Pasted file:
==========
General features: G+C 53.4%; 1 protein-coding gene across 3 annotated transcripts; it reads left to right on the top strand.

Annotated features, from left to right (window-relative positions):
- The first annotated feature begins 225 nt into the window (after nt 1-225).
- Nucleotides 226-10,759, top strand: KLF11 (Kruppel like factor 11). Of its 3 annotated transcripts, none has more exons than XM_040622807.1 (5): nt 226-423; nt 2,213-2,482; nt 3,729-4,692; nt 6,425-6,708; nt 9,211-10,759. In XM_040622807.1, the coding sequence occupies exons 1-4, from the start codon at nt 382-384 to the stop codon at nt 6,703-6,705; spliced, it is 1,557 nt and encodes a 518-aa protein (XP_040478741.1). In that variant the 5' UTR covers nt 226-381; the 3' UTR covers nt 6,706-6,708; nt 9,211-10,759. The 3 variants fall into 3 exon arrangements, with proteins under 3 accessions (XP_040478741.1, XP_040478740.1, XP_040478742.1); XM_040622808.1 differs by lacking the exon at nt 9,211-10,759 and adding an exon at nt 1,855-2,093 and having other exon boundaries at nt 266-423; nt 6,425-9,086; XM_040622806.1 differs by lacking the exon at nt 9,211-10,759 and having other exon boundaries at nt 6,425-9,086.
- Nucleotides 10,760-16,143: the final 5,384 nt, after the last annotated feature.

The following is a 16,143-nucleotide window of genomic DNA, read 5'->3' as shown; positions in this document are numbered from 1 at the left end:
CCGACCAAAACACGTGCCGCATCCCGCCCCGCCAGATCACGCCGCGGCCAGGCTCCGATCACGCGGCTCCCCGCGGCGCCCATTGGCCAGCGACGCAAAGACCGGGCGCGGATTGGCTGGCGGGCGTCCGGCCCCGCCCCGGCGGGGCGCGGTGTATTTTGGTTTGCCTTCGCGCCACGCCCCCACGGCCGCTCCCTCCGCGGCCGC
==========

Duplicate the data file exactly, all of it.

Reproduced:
General features: G+C 53.4%; 1 protein-coding gene across 3 annotated transcripts; it reads left to right on the top strand.

Annotated features, from left to right (window-relative positions):
- The first annotated feature begins 225 nt into the window (after nt 1-225).
- Nucleotides 226-10,759, top strand: KLF11 (Kruppel like factor 11). Of its 3 annotated transcripts, none has more exons than XM_040622807.1 (5): nt 226-423; nt 2,213-2,482; nt 3,729-4,692; nt 6,425-6,708; nt 9,211-10,759. In XM_040622807.1, the coding sequence occupies exons 1-4, from the start codon at nt 382-384 to the stop codon at nt 6,703-6,705; spliced, it is 1,557 nt and encodes a 518-aa protein (XP_040478741.1). In that variant the 5' UTR covers nt 226-381; the 3' UTR covers nt 6,706-6,708; nt 9,211-10,759. The 3 variants fall into 3 exon arrangements, with proteins under 3 accessions (XP_040478741.1, XP_040478740.1, XP_040478742.1); XM_040622808.1 differs by lacking the exon at nt 9,211-10,759 and adding an exon at nt 1,855-2,093 and having other exon boundaries at nt 266-423; nt 6,425-9,086; XM_040622806.1 differs by lacking the exon at nt 9,211-10,759 and having other exon boundaries at nt 6,425-9,086.
- Nucleotides 10,760-16,143: the final 5,384 nt, after the last annotated feature.

The following is a 16,143-nucleotide window of genomic DNA, read 5'->3' as shown; positions in this document are numbered from 1 at the left end:
CCGACCAAAACACGTGCCGCATCCCGCCCCGCCAGATCACGCCGCGGCCAGGCTCCGATCACGCGGCTCCCCGCGGCGCCCATTGGCCAGCGACGCAAAGACCGGGCGCGGATTGGCTGGCGGGCGTCCGGCCCCGCCCCGGCGGGGCGCGGTGTATTTTGGTTTGCCTTCGCGCCACGCCCCCACGGCCGCTCCCTCCGCGGCCGC